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First volume of a rip-roaring, two-part history of England’s longest and bloodiest civil war, narrated as a medieval ‘game of thrones’ by a master military historian.
England, 1454. A kingdom sliding into chaos. With the loss of Bordeaux (the last French territory held by the Plantagenets), the enfeebled Henry VI loses his mind. Disgruntled nobles back the regal claims of Richard, Duke of York, great-grandson of Edward III. Town and countryside teem with soldiers, redundant and bored. The stage is set for civil war.
BATTLE ROYAL is the first part of a two-volume history of the dynastic wars fought between the houses of Lancaster and York for the English throne from 1454 until 1487. Hugh Bicheno tells the story of the Wars of the Roses as an enthralling saga of interwoven families, narrating each chapter from the point of view of a key player in the wider drama.
Volume I traces the story from 1450 to 1464, a period punctuated by the battles of St Albans, Towton and Hexham; enlivened by such fascinating characters as Henry VI’s queen Marguerite of Anjou and the femme fatale Elizabeth Woodville, and ending with the triumph of the Yorkist king Edward IV.
ceased to do so: after St Albans she sent Morice Doulcereau to France to conduct clandestine negotiations with her uncle Charles VII through Pierre de Brézé, Grand Seneschal of Normandy and Charles’s foremost military commander. Brézé owed his eminence to Agnès Sorel, placed in the king’s bed by Isabelle of Lorraine. He was to prove a devoted friend to Isabelle’s daughter, whom he had known since childhood. Doulcereau was a Brézé retainer and had been with Henry VI at Northampton. Given that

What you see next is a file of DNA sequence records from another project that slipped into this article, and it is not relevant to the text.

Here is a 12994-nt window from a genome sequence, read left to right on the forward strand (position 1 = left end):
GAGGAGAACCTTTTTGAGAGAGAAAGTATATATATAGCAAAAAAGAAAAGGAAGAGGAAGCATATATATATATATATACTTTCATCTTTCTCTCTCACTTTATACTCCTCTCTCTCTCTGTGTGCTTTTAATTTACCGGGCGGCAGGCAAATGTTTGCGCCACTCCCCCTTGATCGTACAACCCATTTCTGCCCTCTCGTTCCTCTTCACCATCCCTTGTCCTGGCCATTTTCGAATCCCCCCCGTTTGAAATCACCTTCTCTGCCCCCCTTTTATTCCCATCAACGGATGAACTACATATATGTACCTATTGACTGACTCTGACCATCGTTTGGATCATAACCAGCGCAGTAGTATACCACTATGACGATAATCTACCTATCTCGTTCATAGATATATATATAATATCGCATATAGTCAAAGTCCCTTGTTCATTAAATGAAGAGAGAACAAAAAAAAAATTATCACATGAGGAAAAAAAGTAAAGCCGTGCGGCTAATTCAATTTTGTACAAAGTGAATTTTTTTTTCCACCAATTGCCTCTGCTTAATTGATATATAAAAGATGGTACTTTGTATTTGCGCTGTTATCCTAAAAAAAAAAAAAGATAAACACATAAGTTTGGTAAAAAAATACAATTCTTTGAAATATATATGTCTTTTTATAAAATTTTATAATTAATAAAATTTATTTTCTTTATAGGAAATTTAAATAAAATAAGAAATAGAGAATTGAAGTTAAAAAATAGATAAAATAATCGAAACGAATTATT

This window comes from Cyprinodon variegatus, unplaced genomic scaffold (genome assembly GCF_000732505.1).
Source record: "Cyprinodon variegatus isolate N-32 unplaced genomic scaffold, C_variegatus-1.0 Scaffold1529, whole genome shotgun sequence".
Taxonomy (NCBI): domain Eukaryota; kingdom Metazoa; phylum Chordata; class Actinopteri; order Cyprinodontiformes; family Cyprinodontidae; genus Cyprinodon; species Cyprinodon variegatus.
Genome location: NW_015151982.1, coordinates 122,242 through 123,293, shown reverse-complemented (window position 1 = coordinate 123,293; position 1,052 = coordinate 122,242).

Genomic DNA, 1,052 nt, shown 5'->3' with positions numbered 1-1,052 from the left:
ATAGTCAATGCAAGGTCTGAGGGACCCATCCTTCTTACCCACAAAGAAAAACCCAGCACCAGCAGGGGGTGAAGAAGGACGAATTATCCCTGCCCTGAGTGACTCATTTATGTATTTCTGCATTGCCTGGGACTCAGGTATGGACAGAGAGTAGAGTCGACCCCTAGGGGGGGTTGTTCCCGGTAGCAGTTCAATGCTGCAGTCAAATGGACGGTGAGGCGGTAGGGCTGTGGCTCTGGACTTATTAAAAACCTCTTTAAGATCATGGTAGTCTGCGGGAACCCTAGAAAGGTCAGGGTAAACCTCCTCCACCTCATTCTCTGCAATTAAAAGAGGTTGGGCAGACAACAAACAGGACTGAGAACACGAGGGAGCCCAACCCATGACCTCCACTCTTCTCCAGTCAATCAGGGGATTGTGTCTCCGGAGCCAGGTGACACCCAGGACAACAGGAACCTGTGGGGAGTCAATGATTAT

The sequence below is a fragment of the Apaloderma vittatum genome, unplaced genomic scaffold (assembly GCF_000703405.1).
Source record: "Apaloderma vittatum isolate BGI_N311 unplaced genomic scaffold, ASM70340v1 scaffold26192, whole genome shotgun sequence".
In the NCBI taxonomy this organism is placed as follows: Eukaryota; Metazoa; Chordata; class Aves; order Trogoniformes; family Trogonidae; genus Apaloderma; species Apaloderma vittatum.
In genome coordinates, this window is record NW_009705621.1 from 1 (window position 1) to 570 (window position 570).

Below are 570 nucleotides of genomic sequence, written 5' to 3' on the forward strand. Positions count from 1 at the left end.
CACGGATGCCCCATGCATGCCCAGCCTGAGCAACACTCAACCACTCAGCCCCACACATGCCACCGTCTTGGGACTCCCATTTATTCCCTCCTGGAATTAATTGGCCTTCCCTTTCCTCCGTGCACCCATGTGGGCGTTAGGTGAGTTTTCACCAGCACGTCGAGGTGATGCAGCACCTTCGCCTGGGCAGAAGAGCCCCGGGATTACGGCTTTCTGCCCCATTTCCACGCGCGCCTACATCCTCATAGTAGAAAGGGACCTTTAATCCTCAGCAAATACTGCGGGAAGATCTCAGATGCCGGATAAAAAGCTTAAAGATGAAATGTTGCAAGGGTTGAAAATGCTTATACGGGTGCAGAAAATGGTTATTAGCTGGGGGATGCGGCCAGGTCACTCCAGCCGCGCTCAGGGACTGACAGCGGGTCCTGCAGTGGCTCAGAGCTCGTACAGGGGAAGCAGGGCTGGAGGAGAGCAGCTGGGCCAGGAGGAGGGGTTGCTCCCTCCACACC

the English poets, from Chaucer to Cowper (1810). New Advent, The Catholic Encyclopedia (1917). Nichols, John (ed.), Chronicle of the Rebellion of Lincolnshire 1470 (1847). Oxford Dictionary of National Biography (2004−). Pollard, A., ‘Percies, Nevilles and the Wars of the Roses’, History Today (1993). Power, Eileen, The Wool Trade in English Medieval History (1941). Richmond, C., ‘Propaganda in the Wars of the Roses’, History Today (1992). Riley, Henry (ed.), Registra quorundam abbatum
310 Hungerford, Robert, 3rd Baron (also Baron Moleyns) 62–4, 105, 239, 318 Icknield Way 139, 276–7 indentures 197 Ingoldisthorpe, Isabel 189 Ireland 58, 184–5, 225–6, 242–3 Isabelle, Duchess of Lorraine 37, 39, 313 James I, King of Scotland 2 James II, King of Scotland 157, 246, 247 James III, King of Scotland 245, 248 Jean II, Duke of Burgundy 2 Jean IV, Count of Armagnac 40 Jean V, Count of Armagnac 223 Jenny, Richard 291 Joan of Navarre 13 John of Gaunt 4, 18, 20, 21, 24, 46
large fine to his nephew the king, married her to his own eldest son, the future Henry IV. Not the least of Henry V’s reasons for embarking on a career of conquest was to provide an outlet for the martial energy and the rapacity of his land-hungry nobles. The Norman Conquest of 1066 had established a unitary English state under a monarchy kept strong by ensuring that few nobles were ever permitted to accumulate the large contiguous holdings that enabled the great French lords to defy their king.
version, coloured by the propaganda use to which it is put at the time and later. The fourth seeks to rediscover the first, but is shaped by the intellectual climate of the time in which it is written. There are few accounts from either of the first two categories of the battles of the Wars of the Roses, and the third category source for Blore Heath is the The Attainder of Richard Duke of York and others, from the rolls of the Parliament that met in Coventry two months after the battle. The